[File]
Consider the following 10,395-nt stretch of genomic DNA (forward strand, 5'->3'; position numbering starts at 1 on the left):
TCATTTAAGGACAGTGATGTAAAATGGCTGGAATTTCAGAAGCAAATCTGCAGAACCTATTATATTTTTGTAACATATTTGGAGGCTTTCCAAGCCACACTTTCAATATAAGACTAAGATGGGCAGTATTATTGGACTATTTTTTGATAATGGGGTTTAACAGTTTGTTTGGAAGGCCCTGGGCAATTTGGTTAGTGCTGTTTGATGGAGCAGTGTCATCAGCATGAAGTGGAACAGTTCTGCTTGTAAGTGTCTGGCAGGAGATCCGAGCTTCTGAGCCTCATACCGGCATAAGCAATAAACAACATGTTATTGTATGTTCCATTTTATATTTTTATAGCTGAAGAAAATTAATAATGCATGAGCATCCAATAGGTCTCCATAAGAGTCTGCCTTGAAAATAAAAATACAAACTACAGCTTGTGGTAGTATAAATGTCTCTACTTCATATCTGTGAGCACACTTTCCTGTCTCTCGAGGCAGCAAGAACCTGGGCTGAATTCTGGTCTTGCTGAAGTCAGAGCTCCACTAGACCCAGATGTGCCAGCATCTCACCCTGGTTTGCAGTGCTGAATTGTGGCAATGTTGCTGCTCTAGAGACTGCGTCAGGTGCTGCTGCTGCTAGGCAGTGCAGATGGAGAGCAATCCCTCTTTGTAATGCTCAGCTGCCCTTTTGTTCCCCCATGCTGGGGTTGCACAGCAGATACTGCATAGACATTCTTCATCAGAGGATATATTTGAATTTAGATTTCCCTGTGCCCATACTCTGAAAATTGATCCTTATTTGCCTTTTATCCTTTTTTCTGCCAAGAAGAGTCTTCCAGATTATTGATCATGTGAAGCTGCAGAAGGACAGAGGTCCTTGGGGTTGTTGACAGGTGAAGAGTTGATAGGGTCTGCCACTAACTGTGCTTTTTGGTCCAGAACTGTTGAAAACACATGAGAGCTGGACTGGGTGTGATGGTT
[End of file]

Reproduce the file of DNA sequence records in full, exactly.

Consider the following 10,395-nt stretch of genomic DNA (forward strand, 5'->3'; position numbering starts at 1 on the left):
TCATTTAAGGACAGTGATGTAAAATGGCTGGAATTTCAGAAGCAAATCTGCAGAACCTATTATATTTTTGTAACATATTTGGAGGCTTTCCAAGCCACACTTTCAATATAAGACTAAGATGGGCAGTATTATTGGACTATTTTTTGATAATGGGGTTTAACAGTTTGTTTGGAAGGCCCTGGGCAATTTGGTTAGTGCTGTTTGATGGAGCAGTGTCATCAGCATGAAGTGGAACAGTTCTGCTTGTAAGTGTCTGGCAGGAGATCCGAGCTTCTGAGCCTCATACCGGCATAAGCAATAAACAACATGTTATTGTATGTTCCATTTTATATTTTTATAGCTGAAGAAAATTAATAATGCATGAGCATCCAATAGGTCTCCATAAGAGTCTGCCTTGAAAATAAAAATACAAACTACAGCTTGTGGTAGTATAAATGTCTCTACTTCATATCTGTGAGCACACTTTCCTGTCTCTCGAGGCAGCAAGAACCTGGGCTGAATTCTGGTCTTGCTGAAGTCAGAGCTCCACTAGACCCAGATGTGCCAGCATCTCACCCTGGTTTGCAGTGCTGAATTGTGGCAATGTTGCTGCTCTAGAGACTGCGTCAGGTGCTGCTGCTGCTAGGCAGTGCAGATGGAGAGCAATCCCTCTTTGTAATGCTCAGCTGCCCTTTTGTTCCCCCATGCTGGGGTTGCACAGCAGATACTGCATAGACATTCTTCATCAGAGGATATATTTGAATTTAGATTTCCCTGTGCCCATACTCTGAAAATTGATCCTTATTTGCCTTTTATCCTTTTTTCTGCCAAGAAGAGTCTTCCAGATTATTGATCATGTGAAGCTGCAGAAGGACAGAGGTCCTTGGGGTTGTTGACAGGTGAAGAGTTGATAGGGTCTGCCACTAACTGTGCTTTTTGGTCCAGAACTGTTGAAAACACATGAGAGCTGGACTGGGTGTGATGGTT